Phosphor bronze is bronze containing varying amounts of phosphorus, from a few hundredths of 1 per cent to 1 or 2 per cent. Bronze containing simply copper and tin is very liable to be defective from the presence of oxygen, sulphur, or occluded gases. Oxygen causes the metal to be spongy and weak. Sulphur and occluded gases cause porosity. Oxygen gets into the metal by absorption from the air. It can be eliminated by adding to the metal something which combines with the oxygen and then fluxes off. Such deoxidizers are zinc, antimony, aluminum, manganese, silicon, and phosphorus. Sulphur and occluded gases can be eliminated by melting the metal, exposing it to the air, and letting it thus absorb some oxygen, which then burns the sulphur and gas. The oxygen can then be removed by adding one of the above-mentioned deoxidizers. The important use of phosphorus in bronze is, therefore, to remove oxygen and also indirectly to destroy occluded gas and sulphur.

A bronze is sometimes made with an extra high percentage of phosphorus, namely, 6 per cent. This alloy is made so as to have phosphorus in convenient form for use, and the process of manufacture is as follows: Ninety pounds of copper are melted under charcoal in a No. 70 crucible, which holds about 200 pounds of metal when full; 11 pounds of tin are added and the metal is allowed to become hot. The crucible is then removed from the furnace and 7 pounds of phosphorus are introduced in the following manner: A 3-gallon stone jar, half full of dilute solution of blue vitriol, is weighed. Then the weights are increased 7 pounds, and phosphorus in sticks about 4 inches long is added till the scales balance again. The phosphorus is left in this solution half an hour or longer, the phosphorus being given a coating of copper, so that it may be dried and exposed to the air without igniting. Have ready a pan about 30 inches square and 6 inches deep, containing about 2 inches of water. Over the water is a wire netting, which is laid loose on ledges or supports along the inner sides of the pan. On the netting is blotting paper, and on this the phosphorus is laid to dry when taken out of the blue-vitriol solution. The pan also has a lid which can be put down in case of ignition of the phosphorus.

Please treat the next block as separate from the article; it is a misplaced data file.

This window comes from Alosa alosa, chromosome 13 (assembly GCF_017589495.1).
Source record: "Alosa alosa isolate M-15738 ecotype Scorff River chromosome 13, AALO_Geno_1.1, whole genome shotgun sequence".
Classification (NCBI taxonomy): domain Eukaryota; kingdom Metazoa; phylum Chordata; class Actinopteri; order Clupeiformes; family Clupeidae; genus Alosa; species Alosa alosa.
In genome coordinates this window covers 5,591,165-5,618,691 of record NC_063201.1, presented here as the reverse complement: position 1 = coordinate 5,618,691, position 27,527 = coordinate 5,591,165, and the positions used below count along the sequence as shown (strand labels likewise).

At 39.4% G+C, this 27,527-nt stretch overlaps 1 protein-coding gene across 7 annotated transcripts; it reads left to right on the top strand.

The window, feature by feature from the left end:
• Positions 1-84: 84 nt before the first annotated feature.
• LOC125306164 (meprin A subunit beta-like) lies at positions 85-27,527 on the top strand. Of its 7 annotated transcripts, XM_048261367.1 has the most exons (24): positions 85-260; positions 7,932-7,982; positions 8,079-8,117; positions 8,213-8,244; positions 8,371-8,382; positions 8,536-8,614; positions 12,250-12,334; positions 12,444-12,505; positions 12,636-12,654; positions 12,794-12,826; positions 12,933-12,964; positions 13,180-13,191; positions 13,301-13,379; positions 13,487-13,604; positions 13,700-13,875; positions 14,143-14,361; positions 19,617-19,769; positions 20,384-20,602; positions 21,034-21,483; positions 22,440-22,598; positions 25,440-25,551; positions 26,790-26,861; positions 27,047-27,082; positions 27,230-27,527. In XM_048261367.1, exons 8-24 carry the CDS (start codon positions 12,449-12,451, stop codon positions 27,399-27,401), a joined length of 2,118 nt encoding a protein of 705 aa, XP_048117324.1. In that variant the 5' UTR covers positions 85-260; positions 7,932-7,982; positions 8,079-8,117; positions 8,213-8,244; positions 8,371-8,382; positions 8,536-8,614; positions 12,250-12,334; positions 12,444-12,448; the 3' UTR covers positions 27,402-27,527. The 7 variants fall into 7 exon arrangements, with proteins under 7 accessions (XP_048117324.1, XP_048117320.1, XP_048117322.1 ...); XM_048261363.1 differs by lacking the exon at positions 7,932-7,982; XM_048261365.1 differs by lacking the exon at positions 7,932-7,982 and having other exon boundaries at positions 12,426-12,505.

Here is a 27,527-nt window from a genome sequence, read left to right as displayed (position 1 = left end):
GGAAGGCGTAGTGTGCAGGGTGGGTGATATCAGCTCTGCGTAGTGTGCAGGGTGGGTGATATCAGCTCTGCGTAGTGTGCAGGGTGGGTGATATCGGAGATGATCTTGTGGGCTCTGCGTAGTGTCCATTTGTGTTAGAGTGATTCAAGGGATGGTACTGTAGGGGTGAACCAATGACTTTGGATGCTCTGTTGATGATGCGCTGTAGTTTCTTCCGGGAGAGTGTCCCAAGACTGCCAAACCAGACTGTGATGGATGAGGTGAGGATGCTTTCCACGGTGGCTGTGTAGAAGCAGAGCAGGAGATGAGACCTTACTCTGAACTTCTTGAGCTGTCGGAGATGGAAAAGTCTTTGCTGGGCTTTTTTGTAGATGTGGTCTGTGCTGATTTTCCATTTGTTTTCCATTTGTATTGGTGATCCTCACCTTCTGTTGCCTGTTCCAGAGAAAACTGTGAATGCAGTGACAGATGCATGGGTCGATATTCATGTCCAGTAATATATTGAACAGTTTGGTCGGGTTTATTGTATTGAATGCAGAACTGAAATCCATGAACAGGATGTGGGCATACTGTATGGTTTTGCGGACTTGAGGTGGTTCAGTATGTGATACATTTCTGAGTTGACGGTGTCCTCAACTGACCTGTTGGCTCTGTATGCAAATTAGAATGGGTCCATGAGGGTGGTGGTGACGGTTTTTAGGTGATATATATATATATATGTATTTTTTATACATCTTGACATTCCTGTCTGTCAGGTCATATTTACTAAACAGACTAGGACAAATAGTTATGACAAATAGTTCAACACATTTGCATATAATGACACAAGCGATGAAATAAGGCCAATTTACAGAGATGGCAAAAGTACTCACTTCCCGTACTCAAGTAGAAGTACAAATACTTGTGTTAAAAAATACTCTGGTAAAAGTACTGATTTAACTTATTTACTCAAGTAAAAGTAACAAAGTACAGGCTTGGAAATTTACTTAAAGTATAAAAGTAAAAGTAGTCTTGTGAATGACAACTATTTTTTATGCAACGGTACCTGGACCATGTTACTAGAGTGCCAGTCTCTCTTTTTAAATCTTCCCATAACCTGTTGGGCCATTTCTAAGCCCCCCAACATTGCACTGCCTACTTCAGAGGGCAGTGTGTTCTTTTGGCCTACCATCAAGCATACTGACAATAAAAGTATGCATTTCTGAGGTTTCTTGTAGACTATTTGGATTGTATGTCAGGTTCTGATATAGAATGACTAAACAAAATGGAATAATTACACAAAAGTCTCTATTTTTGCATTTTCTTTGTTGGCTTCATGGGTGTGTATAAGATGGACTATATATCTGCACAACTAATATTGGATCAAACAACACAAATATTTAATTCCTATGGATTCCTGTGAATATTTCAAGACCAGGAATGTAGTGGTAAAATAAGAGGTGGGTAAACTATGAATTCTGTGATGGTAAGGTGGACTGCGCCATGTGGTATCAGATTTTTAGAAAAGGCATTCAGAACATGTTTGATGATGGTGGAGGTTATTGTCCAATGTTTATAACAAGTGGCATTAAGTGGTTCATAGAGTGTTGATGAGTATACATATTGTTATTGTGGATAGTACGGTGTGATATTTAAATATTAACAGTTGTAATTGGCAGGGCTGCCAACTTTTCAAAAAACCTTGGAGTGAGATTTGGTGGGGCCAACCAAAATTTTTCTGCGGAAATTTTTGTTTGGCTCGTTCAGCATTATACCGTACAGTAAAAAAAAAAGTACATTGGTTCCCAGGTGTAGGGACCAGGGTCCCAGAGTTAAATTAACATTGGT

The phosphorus is now ready for introduction into the metal. This is done by means of a cup-shaped instrument called a retort or phosphorizer. One man holds the retort on the rim of the crucible in a horizontal position. A second man takes about three pieces of phosphorus and throws them into the retort. The first man then immediately plunges the mouth of the retort below the surface of the metal before the phosphorus has a chance to fall or flow out. Of course the phosphorus immediately melts and also begins to volatilize. As the phosphorus comes in contact with the metal, it combines with it. This process is continued till all the 7 pounds of phosphorus has been put into the metal. The metal is then poured into slabs about 3 inches by 4 inches by 1 inch thick. The metal is so hard that a greater thickness would make it difficult to break it up. When finished, the metal contains, by analysis, 6 per cent of phosphorus. When phosphorus is to be added to metal, a little of this hardener is employed.